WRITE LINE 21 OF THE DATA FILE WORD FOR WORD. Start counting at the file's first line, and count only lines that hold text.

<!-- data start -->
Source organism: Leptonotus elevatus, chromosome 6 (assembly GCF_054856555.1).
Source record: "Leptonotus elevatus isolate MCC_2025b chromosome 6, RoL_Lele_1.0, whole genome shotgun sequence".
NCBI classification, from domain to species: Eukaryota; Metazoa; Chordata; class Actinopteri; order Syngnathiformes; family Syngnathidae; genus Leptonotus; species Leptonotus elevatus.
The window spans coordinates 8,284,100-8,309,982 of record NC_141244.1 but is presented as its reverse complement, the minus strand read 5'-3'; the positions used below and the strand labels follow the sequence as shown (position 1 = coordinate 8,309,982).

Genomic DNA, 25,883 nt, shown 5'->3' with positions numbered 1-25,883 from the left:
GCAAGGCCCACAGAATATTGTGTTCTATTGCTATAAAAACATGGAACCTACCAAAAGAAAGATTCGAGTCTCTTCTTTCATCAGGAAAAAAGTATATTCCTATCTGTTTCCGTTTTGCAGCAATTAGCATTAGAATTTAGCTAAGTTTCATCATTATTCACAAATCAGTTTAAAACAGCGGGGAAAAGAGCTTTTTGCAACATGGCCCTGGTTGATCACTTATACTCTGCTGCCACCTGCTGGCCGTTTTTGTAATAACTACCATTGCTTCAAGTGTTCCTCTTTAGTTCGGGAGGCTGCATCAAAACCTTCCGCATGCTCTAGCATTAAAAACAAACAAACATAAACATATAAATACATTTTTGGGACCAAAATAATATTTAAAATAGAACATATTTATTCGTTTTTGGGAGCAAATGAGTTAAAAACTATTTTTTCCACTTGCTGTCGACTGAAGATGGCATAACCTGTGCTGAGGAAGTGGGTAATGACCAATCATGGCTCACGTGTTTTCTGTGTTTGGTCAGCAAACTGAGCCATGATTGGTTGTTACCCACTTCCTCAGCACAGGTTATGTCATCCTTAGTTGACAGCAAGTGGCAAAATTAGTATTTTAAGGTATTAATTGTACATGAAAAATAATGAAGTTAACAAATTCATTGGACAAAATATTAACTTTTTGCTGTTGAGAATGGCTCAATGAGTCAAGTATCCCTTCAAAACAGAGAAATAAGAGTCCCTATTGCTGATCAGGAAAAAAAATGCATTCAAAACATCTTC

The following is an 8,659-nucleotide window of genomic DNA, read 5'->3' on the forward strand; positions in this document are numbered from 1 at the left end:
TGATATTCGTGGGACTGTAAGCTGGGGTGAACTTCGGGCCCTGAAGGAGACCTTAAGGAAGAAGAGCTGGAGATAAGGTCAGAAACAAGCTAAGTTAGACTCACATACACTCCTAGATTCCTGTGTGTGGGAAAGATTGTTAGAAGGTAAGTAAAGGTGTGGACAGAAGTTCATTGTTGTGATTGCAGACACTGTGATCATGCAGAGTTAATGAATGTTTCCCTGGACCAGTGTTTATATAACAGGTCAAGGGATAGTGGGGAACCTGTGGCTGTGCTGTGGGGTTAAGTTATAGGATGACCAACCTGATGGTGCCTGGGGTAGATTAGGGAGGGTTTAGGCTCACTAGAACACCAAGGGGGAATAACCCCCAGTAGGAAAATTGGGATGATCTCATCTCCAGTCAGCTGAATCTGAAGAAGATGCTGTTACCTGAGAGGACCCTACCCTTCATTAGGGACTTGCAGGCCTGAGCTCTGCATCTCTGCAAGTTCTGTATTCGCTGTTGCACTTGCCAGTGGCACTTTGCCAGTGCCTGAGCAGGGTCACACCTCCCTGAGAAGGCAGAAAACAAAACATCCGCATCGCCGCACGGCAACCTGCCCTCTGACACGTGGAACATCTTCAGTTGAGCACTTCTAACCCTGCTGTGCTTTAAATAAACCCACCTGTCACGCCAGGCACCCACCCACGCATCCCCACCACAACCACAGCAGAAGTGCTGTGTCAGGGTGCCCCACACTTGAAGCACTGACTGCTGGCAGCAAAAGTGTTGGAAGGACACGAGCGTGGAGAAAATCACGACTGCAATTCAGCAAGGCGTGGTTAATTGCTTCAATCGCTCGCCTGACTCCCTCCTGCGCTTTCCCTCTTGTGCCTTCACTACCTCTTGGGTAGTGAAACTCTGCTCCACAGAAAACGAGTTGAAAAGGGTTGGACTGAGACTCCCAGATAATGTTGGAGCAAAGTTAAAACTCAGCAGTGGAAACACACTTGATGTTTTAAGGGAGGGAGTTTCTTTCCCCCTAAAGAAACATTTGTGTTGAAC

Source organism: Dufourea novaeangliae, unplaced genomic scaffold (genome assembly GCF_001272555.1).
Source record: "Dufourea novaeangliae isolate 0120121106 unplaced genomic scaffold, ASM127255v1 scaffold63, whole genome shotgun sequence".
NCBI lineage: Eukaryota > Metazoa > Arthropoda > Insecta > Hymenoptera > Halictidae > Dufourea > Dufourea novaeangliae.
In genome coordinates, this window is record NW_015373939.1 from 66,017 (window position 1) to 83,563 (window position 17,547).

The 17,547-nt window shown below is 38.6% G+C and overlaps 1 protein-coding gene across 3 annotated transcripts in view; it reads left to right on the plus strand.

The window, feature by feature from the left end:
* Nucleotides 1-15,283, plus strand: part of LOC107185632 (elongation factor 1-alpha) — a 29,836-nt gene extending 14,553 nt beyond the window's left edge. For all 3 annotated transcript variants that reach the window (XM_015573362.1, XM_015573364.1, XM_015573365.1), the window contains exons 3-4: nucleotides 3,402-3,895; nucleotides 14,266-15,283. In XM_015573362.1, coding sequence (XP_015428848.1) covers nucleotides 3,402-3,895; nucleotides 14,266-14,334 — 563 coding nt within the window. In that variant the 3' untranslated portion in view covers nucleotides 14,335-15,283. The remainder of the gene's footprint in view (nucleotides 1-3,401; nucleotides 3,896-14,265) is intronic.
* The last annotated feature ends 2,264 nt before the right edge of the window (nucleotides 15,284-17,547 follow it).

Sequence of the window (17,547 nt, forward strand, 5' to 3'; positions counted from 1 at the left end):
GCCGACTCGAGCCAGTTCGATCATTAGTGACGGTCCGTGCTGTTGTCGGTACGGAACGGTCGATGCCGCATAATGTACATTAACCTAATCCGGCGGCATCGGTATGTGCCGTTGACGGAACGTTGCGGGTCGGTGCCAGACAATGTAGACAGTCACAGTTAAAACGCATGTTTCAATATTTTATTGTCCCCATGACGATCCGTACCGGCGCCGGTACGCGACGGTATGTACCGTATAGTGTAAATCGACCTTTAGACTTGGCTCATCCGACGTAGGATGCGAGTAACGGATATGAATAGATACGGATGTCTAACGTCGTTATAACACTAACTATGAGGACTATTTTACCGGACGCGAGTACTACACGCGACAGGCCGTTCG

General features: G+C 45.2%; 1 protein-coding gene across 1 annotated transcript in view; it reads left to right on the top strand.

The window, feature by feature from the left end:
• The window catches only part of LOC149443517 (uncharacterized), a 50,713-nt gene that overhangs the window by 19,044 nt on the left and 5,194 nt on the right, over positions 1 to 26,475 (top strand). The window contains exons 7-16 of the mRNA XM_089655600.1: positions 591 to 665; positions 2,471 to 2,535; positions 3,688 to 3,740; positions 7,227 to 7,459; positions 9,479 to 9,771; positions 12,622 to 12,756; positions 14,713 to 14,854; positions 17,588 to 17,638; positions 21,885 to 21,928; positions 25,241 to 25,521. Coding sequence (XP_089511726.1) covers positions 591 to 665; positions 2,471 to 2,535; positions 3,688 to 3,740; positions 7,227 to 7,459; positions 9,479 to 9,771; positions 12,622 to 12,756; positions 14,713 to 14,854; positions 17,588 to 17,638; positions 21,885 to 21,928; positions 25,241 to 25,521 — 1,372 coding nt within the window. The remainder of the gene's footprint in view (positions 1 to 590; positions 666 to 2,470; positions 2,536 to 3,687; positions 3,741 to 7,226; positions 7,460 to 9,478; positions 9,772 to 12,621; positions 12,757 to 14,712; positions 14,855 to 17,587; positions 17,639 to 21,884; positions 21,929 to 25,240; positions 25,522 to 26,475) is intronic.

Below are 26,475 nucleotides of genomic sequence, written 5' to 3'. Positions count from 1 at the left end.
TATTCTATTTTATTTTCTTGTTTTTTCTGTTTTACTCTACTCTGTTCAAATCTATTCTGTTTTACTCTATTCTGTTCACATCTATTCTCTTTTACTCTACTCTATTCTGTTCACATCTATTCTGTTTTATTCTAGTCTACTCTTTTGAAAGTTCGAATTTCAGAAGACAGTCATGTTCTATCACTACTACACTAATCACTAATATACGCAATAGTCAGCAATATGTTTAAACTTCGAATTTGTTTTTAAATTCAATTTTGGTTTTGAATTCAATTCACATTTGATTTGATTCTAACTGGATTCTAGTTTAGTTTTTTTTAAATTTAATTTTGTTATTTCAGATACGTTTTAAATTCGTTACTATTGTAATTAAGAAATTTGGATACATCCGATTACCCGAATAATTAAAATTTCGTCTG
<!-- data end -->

• The window catches only part of LOC149443517 (uncharacterized), a 50,713-nt gene that overhangs the window by 19,044 nt on the left and 5,194 nt on the right, over positions 1 to 26,475 (top strand). The window contains exons 7-16 of the mRNA XM_089655600.1: positions 591 to 665; positions 2,471 to 2,535; positions 3,688 to 3,740; positions 7,227 to 7,459; positions 9,479 to 9,771; positions 12,622 to 12,756; positions 14,713 to 14,854; positions 17,588 to 17,638; positions 21,885 to 21,928; positions 25,241 to 25,521. Coding sequence (XP_089511726.1) covers positions 591 to 665; positions 2,471 to 2,535; positions 3,688 to 3,740; positions 7,227 to 7,459; positions 9,479 to 9,771; positions 12,622 to 12,756; positions 14,713 to 14,854; positions 17,588 to 17,638; positions 21,885 to 21,928; positions 25,241 to 25,521 — 1,372 coding nt within the window. The remainder of the gene's footprint in view (positions 1 to 590; positions 666 to 2,470; positions 2,536 to 3,687; positions 3,741 to 7,226; positions 7,460 to 9,478; positions 9,772 to 12,621; positions 12,757 to 14,712; positions 14,855 to 17,587; positions 17,639 to 21,884; positions 21,929 to 25,240; positions 25,522 to 26,475) is intronic.